Well, I’ll be. A man has allegedly confessed to abducting an elderly woman from a Crestview Hills mall parking lot, a crime that had a sort-of-good outcome (the woman wasn’t seriously injured) and gave us the most glorious police sketch of 2011.
Here’s the sketch:
And here is the suspect, Joseph (or as the Kenton County Detention Center calls him, Jospeh) Weir:
I was hoping this day would be a glorious one, celebrated by hoots and hollers and flowing champagne, because not only would we get an alleged bad guy off the street, but we’d also get to see that black-and-white creature in the flesh. Alas, Joseph Weir looks like an unremarkable guy. Maybe police should keep looking for the bug-eyed, buck-toothed hat dude.
I was at the gym the other day (no joke) when the police sketch of a robbery suspect came on the TV. He looked like a very pretty woman wearing a hijab. He was supposed to be a crook in a hoodie. I nearly tripped on the elliptical.
It reminded me of the sketch earlier this year of a Kings Island sexual assault suspect:
I once helped put together a police composite after an acquaintance and I were jumped on the University of Missouri campus (likely a rival journalism gang), and I remember sitting there choosing eyebrows and noses and wrinkles until the face resembled a real one. Was it one of the guys who beat up my friend? No idea. They never caught the men. Which makes me wonder — just how useful are police sketches, anyway?
Charlie Frowd, a British researcher who has studied techniques for improving composites, said a good way to evaluate them is to see whether they can be correctly identified by someone who already knows the subject of the sketch.
By that standard, laboratory studies have found that the worst accuracy is achieved by computer programs that ask the witness to pick out features one by one, said Frowd, a University of Central Lancashire psychologist. It depends on how soon the witness is asked to recall a face, but when they wait a day or two, as often happens in a real-world investigation, these computer composites are recognizable just 5 percent of the time, he said.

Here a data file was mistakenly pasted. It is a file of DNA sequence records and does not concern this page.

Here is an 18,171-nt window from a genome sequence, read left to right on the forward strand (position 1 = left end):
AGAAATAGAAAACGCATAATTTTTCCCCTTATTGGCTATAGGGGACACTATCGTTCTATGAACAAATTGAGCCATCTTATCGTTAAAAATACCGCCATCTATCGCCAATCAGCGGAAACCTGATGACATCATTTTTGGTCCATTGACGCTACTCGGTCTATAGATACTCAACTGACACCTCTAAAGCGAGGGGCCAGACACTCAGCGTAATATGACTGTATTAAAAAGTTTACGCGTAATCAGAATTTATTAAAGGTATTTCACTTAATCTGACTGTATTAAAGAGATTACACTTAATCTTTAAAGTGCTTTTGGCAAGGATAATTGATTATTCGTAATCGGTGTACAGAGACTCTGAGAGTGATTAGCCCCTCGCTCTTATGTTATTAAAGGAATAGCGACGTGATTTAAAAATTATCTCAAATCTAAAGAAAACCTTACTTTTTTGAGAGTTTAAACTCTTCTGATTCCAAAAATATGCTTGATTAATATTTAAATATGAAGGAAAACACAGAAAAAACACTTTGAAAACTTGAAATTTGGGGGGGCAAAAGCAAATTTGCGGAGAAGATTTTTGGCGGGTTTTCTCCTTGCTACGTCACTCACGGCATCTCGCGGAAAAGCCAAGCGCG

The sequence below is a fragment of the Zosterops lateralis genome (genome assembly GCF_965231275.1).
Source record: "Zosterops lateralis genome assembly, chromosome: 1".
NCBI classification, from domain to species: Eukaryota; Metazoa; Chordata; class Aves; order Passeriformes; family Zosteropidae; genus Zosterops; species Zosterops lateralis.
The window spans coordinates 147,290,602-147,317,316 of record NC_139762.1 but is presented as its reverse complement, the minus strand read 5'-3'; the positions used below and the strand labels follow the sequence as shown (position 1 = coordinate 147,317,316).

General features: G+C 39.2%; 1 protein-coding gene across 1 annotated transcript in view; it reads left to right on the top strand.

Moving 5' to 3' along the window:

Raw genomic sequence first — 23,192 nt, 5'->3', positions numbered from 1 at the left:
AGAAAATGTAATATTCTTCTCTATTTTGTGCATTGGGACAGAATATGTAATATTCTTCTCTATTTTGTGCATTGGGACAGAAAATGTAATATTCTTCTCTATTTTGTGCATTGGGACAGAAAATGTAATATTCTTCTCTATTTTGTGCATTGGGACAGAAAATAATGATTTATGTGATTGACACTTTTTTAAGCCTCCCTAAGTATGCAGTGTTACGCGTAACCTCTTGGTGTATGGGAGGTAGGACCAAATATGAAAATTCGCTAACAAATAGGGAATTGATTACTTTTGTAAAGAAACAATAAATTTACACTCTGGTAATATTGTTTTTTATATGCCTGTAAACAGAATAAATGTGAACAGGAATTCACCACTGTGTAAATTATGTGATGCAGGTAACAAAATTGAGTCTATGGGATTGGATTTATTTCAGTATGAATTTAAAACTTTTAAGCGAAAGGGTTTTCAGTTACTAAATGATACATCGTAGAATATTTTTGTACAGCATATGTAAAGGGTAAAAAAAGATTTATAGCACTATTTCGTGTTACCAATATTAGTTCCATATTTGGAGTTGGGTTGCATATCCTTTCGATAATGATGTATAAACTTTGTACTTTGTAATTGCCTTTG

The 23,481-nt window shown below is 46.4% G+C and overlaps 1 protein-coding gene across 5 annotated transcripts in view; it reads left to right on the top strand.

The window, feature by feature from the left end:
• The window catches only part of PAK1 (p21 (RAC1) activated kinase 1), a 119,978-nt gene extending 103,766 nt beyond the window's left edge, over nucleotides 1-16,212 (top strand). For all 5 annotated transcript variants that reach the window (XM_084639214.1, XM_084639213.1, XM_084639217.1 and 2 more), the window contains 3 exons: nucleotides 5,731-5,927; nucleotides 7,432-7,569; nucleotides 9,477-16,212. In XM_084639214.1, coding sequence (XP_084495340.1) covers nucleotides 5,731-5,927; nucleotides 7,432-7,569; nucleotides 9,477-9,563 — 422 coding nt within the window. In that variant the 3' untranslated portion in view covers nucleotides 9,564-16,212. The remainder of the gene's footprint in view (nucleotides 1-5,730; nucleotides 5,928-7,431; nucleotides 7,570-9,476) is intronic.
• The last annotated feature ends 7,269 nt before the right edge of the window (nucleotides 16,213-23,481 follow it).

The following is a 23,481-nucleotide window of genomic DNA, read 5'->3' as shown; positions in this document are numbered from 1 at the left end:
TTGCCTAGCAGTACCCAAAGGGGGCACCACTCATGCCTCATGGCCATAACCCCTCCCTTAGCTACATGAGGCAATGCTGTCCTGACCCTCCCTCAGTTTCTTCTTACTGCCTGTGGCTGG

Composites by human sketch artists get better results, achieving about 9 percent accuracy, Frowd said.
OK, to be fair — sometimes sketches work. They even resemble the people they’re supposed to be.
But so often, all they do is make us laugh. Let’s look at some anecdotal evidence. You don’t have to do much searching to find websites like this, which show how some police sketches — most of them human-generated — don’t look like people at all. And surely we have not forgotten about this gem, a suspect in the abduction of a 75-year-old woman from a Crestview Hills mall parking lot?
Let’s hope the future brings better police sketches — or at least better than these of the mashed potato-faced Hamilton County rape/robbery suspect who looks like every guy I’ve ever seen sitting at the bar at Nicholson’s. (They caught this guy, by the way. See if he matches.)